LifeCycle Tower: The World's Tallest Wooden Building
The world's tallest wooden building is currently Waugh Thistleton's Stadthaus, but the nine-story timber structure may have some competition. CREE (Creative Renewable Energy and Efficiency) Group plans to build a 30-story mixed-use facility in Dornbirn, Austria with a primary focus on energy efficiency. The "LifeCycle Tower" is referred to by CREE as a "hybrid construction system for high-rise buildings which is based predominantly on a renewable, raw material - wood."
CREE boasts many green attributes in regards to such "hybrid construction," claiming it will require less than half the time for construction compared to traditional building. CREE also ensures a minimized consumption of resources and optimal use of material. The building is said to have an easy conversion of utilization, so in the future it can be easily transformed to an office site, hotel, apartment building, restaurant, or retail mall if need be.
Materials used to build the structure would include reinforced concrete (for the foundation), composite slab (wood/concrete), and timber wood. The floor will be made of a hybrid glulam (glued-laminated) beams and reinforced concrete. The building would include photovoltaic panels on the outer facade to generate electricity along with a "green wall" (aka "vertical garden"). The building will further protect the environment and public health through use of local resources, reduced routes of transport, use of sustainable materials, and significantly improved CO2 balance. Highly pre-fabricated construction will further reduce air pollution as well as construction site waste. In accordance with Passivhaus standards, construction of the LifeCylce Tower will reduce carbon emissions by 90% when compared to conventional construction.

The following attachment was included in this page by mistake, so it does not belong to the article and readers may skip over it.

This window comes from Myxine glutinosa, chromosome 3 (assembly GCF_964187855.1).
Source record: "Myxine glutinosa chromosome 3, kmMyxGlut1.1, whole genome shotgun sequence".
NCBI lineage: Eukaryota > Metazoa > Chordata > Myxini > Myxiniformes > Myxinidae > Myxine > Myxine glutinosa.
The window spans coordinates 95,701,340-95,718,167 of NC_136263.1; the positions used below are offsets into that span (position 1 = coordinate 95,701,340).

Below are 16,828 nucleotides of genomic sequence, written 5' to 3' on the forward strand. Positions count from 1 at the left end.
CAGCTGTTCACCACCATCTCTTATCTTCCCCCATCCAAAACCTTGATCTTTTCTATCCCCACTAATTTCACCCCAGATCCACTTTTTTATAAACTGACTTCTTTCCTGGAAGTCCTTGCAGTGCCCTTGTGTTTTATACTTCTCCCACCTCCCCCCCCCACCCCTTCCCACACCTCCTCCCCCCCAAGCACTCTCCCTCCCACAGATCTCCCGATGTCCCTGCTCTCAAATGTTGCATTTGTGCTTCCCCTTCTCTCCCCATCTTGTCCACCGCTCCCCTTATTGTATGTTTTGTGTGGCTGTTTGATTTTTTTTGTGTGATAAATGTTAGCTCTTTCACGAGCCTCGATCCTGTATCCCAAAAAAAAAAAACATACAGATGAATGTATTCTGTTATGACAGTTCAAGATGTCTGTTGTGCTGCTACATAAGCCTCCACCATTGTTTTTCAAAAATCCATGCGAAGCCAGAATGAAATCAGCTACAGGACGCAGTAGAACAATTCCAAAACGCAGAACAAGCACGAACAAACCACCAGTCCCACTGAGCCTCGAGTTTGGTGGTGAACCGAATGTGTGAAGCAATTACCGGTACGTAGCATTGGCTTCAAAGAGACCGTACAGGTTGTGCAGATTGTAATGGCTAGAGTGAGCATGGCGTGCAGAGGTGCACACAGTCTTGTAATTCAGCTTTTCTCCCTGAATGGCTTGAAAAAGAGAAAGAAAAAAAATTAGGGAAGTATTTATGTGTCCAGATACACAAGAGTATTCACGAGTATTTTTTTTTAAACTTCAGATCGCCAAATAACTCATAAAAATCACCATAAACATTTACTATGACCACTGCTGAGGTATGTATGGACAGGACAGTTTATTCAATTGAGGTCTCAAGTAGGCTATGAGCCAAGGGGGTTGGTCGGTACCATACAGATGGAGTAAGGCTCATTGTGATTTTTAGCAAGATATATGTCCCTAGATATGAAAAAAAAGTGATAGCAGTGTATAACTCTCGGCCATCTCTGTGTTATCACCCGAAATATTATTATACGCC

Why wood, you ask? CREE contends that most traditional resources require more material than their actual weight suggests due to excavation, transportation, and processing. According to Professor Friedrich Schmidt-Bleek, chemist and environmental researcher, every material has its own "ecological rucksack." For example, 8 kg of rock and fossil fuel are removed from the planet to produce only 1 kg of steel, and those numbers are even more striking for aluminum and copper. Thus, using wood is a plausible alternative when we consider that no other material can compare to wood's high regard for energy saving. Both strong and light-weight, it's a naturally renewable, raw material that can guarantee optimum heat insulation as well as noise and vibration reduction capabilities. Wood meets the latest safety requirements despite its being one of the earliest building materials known to man. Perhaps someday wood skyscrapers will huff and puff and blow traditional towers down!